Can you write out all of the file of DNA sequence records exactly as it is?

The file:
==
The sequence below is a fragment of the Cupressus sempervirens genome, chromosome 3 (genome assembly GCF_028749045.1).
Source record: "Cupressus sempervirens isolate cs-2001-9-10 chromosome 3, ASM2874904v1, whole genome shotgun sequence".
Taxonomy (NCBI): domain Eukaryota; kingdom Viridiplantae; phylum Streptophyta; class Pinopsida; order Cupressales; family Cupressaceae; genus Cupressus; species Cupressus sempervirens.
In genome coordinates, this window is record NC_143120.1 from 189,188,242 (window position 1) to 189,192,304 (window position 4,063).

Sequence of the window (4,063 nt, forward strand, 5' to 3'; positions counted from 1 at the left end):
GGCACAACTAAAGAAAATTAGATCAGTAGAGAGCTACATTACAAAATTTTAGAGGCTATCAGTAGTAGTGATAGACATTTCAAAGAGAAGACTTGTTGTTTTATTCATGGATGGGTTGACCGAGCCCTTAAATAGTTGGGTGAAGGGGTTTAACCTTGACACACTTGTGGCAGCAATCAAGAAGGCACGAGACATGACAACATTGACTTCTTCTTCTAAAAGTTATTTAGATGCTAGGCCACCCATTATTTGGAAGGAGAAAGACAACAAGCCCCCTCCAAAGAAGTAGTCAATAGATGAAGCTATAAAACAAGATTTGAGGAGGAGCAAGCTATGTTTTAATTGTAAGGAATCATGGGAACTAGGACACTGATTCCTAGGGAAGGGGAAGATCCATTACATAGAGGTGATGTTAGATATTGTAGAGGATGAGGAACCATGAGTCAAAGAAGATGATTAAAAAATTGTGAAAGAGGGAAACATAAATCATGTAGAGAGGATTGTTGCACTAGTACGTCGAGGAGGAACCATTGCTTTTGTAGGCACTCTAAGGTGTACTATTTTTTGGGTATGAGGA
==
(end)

The sequence below is a fragment of the Cupressus sempervirens genome, chromosome 3 (genome assembly GCF_028749045.1).
Source record: "Cupressus sempervirens isolate cs-2001-9-10 chromosome 3, ASM2874904v1, whole genome shotgun sequence".
Taxonomy (NCBI): domain Eukaryota; kingdom Viridiplantae; phylum Streptophyta; class Pinopsida; order Cupressales; family Cupressaceae; genus Cupressus; species Cupressus sempervirens.
In genome coordinates, this window is record NC_143120.1 from 189,188,242 (window position 1) to 189,192,304 (window position 4,063).

Sequence of the window (4,063 nt, forward strand, 5' to 3'; positions counted from 1 at the left end):
GGCACAACTAAAGAAAATTAGATCAGTAGAGAGCTACATTACAAAATTTTAGAGGCTATCAGTAGTAGTGATAGACATTTCAAAGAGAAGACTTGTTGTTTTATTCATGGATGGGTTGACCGAGCCCTTAAATAGTTGGGTGAAGGGGTTTAACCTTGACACACTTGTGGCAGCAATCAAGAAGGCACGAGACATGACAACATTGACTTCTTCTTCTAAAAGTTATTTAGATGCTAGGCCACCCATTATTTGGAAGGAGAAAGACAACAAGCCCCCTCCAAAGAAGTAGTCAATAGATGAAGCTATAAAACAAGATTTGAGGAGGAGCAAGCTATGTTTTAATTGTAAGGAATCATGGGAACTAGGACACTGATTCCTAGGGAAGGGGAAGATCCATTACATAGAGGTGATGTTAGATATTGTAGAGGATGAGGAACCATGAGTCAAAGAAGATGATTAAAAAATTGTGAAAGAGGGAAACATAAATCATGTAGAGAGGATTGTTGCACTAGTACGTCGAGGAGGAACCATTGCTTTTGTAGGCACTCTAAGGTGTACTATTTTTTGGGTATGAGGA